Hearst Foundations Grants to support well-established nonprofit organizations working in the fields of education, health, culture, and social service.

Walgreens Community Grant Program  provides funding for access to health and wellness, pharmacy education programs and mentoring initiatives, civic and community outreach, and emergency and disaster relief.

Minnesota broadband grants a model for Ohio

The (Ohio) Tribune Chronicle reports…

A new bill introduced Wednesday in the Ohio Senate would set aside $50 million a year for grants to expand broadband internet access to rural parts of the state.

Sound familiar to Minnesota readers? There’s a good reason…

The program is modeled after one in Minnesota and companion legislation is expected to be introduced in the Ohio House of Representatives.

It’s great to see that we’re onto something so great other states want to replicate it! It’s also worth sharing that Ohio is looking to invest $50 million – considerably more than Minnesota has invested in a single year. Maybe we can learn a little bit from them too.

SMBS is offering Lifeline discounts – learn more about Lifeline by seeing how they do it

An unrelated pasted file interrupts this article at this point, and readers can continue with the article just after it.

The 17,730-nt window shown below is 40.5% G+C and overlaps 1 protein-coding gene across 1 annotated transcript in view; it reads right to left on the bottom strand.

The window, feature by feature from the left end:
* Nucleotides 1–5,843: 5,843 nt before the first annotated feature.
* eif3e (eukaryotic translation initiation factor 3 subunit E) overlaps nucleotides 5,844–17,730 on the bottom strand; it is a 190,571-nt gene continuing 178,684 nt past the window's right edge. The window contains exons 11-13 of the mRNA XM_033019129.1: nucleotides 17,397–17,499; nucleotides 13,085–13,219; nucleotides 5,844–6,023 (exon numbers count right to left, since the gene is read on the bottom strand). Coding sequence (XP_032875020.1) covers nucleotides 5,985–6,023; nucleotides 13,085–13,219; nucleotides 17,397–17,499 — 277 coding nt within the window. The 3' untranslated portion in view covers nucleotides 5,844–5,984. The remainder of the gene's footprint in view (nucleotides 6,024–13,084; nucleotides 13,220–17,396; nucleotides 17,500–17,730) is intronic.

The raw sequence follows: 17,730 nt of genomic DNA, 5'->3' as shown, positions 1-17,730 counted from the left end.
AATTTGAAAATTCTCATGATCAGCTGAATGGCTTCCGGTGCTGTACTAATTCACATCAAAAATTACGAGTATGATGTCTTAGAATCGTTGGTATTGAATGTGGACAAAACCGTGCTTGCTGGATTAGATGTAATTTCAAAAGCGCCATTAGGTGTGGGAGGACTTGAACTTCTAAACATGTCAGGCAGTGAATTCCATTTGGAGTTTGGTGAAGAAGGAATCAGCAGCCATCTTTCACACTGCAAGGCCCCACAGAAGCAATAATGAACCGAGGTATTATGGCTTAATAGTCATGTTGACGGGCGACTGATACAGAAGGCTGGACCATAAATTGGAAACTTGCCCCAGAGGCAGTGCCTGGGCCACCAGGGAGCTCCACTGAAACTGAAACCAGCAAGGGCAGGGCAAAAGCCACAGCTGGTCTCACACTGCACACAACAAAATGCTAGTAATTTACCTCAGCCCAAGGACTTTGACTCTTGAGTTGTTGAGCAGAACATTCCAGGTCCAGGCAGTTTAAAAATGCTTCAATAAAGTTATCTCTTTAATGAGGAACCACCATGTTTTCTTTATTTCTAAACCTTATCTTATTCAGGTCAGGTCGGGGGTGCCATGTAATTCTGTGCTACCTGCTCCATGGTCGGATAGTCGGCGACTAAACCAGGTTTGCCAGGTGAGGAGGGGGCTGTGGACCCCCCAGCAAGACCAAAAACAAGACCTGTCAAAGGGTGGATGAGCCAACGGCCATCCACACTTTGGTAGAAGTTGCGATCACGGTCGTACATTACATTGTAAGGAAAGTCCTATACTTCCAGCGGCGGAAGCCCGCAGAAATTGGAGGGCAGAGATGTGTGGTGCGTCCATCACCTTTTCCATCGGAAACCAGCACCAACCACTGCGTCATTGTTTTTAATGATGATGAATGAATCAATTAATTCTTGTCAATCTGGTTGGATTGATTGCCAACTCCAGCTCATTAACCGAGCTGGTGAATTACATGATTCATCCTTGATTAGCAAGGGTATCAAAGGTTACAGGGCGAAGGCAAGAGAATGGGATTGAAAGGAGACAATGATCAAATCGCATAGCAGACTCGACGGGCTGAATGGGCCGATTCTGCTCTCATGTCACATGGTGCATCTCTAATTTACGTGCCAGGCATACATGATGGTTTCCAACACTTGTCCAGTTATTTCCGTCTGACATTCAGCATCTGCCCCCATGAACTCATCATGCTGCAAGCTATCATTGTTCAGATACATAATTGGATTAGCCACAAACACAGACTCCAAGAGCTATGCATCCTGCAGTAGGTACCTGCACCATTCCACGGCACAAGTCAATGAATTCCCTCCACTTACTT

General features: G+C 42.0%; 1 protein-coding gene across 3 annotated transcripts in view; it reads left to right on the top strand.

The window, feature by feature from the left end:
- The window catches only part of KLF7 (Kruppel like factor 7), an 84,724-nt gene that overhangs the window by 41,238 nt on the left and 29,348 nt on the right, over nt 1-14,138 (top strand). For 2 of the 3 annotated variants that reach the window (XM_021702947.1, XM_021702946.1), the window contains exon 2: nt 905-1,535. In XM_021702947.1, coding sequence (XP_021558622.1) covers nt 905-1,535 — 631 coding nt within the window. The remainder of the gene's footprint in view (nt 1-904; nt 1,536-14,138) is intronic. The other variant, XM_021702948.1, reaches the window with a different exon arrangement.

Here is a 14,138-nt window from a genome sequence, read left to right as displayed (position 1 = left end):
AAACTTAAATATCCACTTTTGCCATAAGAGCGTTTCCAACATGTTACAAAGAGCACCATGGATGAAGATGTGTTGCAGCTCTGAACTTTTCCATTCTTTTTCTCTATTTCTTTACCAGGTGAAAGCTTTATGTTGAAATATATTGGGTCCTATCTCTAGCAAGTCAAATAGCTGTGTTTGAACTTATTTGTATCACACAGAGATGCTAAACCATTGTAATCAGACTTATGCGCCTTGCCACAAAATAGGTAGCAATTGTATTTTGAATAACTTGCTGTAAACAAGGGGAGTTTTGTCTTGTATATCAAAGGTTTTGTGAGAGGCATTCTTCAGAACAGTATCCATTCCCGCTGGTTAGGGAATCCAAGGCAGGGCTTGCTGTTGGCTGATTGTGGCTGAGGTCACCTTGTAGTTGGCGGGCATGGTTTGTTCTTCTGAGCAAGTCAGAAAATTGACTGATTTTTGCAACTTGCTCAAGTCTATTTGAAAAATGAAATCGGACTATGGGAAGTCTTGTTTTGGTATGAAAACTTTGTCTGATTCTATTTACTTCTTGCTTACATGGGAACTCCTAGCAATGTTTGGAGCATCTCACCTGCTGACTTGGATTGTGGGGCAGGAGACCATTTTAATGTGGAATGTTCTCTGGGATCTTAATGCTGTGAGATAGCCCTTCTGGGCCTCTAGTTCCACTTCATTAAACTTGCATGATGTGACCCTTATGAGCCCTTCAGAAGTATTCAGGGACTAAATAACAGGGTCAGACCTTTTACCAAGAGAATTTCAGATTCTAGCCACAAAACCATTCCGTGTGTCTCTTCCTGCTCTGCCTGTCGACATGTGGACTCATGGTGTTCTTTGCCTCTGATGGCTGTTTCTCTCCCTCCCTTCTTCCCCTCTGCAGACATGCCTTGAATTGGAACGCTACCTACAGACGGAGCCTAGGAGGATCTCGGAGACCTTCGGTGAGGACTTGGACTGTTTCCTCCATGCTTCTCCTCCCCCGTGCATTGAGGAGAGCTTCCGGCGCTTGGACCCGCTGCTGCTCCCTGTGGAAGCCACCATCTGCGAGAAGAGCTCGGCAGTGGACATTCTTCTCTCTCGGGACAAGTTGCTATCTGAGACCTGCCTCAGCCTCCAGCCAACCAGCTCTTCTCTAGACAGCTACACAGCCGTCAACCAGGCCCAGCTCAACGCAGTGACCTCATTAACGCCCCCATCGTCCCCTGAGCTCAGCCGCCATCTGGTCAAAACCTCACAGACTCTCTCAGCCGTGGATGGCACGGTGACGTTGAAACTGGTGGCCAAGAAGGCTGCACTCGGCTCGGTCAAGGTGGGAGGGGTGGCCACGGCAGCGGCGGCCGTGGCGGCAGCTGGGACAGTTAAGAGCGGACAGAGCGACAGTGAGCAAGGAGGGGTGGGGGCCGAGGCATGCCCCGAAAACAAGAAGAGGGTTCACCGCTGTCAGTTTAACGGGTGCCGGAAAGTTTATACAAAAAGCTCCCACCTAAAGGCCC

Kudos to SMBS for going through the paces to be eligible to received Lifeline. They aren’t the only ones doing it. But the article in the Lakefield Standard does such a nice job detailed what it means and what it required I wanted to share it for folks who might qualify and for folks who might be in a position to replicate the effort or make policy decisions to support extensions and expansions…

From its beginning, Southwest Minnesota Broadband Services has offered the discounts to qualifying customers through a program dubbed “Lifeline,” but more recently has been actively working to make known the fact that telephone and Internet service discounts are available through the multiple-municipality-owned utility.

“We started offering it to our qualifying customers from the very beginning, but then, in October of 2015, petitioned the Minnesota Public Utility Commission and federal government to become an eligible telecommunication provider of the Lifeline service,” said Travis Thies, SMBS general manager. “That eligibility has opened it up for us to promote it more and make it available to the people, our customers, qualified for the service.”